Gubernatorial candidate Andy Beshear stopped by the Calloway County Democratic Party Headquarters in Murray today as a part of his Team Kentucky bus tour.
Beshear was joined by other major democratic candidates for state positions, including his running mate for lieutenant governor, Jacqueline Coleman; Michael Bowman for state treasurer; Heather French Henry for secretary of state; Robert Conway for agricultural commissioner; Sheri Donahue for state auditor; Greg Stumbo for attorney general; and Rocky Adkins, current majority leader. Beshear was also joined by his father, former Gov. Steve Beshear.
The Murray campaign stop is one of many the Democratic candidates have made in recent weeks as a final push to encourage voters to go out to the polls on Nov. 5.
“This entire week we have been traveling from Paducah to Pikeville, getting out the vote and energizing the voters,” Meredith Scalos, director of operations and campaign spokesperson for Greg Stumbo, said. “It’s been amazing because it’s happened a little bit in the opposite way. Everyone is so fired up. Democrats all across the state, and Independents and Republicans as well, are all super fired up about this election and really supportive of this ticket and these candidates. We’ve been getting out the vote the good, old-fashioned way: hand-to-hand.”
Health care, public education and retirement have been major focuses throughout this election. The candidates were joined on the stairs of the Higgins House by supporters of Beshear’s policies on public and higher education.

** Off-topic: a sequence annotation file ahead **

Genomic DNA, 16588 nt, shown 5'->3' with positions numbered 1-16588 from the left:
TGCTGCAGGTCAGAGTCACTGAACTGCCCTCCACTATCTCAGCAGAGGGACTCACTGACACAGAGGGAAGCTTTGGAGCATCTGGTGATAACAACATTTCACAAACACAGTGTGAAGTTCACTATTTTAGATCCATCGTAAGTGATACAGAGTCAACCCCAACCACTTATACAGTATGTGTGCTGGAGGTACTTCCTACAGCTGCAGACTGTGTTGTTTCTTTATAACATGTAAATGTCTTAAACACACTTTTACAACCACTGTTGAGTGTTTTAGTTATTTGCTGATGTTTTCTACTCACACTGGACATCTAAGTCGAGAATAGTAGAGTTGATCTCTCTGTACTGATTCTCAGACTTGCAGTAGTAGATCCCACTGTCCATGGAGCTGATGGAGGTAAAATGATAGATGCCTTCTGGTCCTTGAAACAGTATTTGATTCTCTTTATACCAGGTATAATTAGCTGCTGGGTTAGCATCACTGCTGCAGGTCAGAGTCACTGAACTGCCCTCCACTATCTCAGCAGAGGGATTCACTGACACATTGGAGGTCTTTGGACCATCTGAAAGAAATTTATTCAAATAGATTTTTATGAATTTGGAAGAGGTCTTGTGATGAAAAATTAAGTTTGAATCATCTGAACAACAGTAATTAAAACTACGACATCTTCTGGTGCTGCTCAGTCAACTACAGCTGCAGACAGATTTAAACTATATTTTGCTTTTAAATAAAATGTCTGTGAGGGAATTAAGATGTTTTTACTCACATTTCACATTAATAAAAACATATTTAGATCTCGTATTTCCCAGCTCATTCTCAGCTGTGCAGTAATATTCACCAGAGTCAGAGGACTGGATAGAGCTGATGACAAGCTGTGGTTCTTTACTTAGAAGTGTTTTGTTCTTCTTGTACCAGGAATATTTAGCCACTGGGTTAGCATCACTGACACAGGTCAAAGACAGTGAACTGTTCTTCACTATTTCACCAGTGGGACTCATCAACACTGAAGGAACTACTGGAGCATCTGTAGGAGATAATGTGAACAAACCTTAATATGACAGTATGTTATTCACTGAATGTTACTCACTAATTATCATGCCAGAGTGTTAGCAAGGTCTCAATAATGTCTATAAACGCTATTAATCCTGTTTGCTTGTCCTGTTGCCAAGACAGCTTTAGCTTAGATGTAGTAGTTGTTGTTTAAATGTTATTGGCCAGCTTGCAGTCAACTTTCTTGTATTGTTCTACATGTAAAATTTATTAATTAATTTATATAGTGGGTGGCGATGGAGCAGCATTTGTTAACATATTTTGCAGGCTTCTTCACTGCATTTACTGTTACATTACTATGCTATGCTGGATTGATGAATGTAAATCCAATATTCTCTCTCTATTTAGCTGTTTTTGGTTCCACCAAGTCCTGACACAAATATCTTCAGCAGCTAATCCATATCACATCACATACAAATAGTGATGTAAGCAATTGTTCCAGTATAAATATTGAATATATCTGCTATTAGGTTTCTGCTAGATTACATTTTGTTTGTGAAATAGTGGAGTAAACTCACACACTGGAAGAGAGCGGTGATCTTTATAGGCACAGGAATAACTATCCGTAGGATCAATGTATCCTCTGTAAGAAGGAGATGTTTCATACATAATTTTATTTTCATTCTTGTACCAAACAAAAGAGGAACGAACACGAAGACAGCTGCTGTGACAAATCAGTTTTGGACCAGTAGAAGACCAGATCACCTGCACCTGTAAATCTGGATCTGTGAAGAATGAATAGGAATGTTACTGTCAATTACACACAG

“It’s the average, everyday issues that affect Kentuckians of all shapes, sizes and colors,” Scalos said. “Public education, workers rights, unions rights and health care – the things that really affect us everyday. Those seem to be the things that everyone’s really fired up about.”
Steve Beshear introduced his son Andy Beshear and was quick to share that Andy Beshear would be the best candidate to represent Murray State.
“Is it time to end the war on public higher education,” Steve Beshear asked the crowd. “You want a governor that stands up and fights for Murray State University.”
Andy Beshear continued with the theme of being an advocate for the University and Kentuckians across the state.
“We are just one day away from what I believe can be a victory not just for the people on this porch, but for every single Kentucky family,” Beshear said. “The very future of higher education is on the line tomorrow, because Murray State and other universities do not survive another four years under Matt Bevin. Our job is to make sure that there is not another four years of Matt Bevin.”
Candidate Beshear was adamant in his belief that he was the best representative for western Kentucky.
“I believe in a bigger, brighter future for western Kentucky, where it is no longer left out and left behind,” Beshear said. “I will fight for you from Frankfort and from right here in western Kentucky every single day I serve.”
This message seemed to resonate with some Murray voters. Beshear supporters are concerned the current administration is not meeting their needs like Murray resident, Eva King.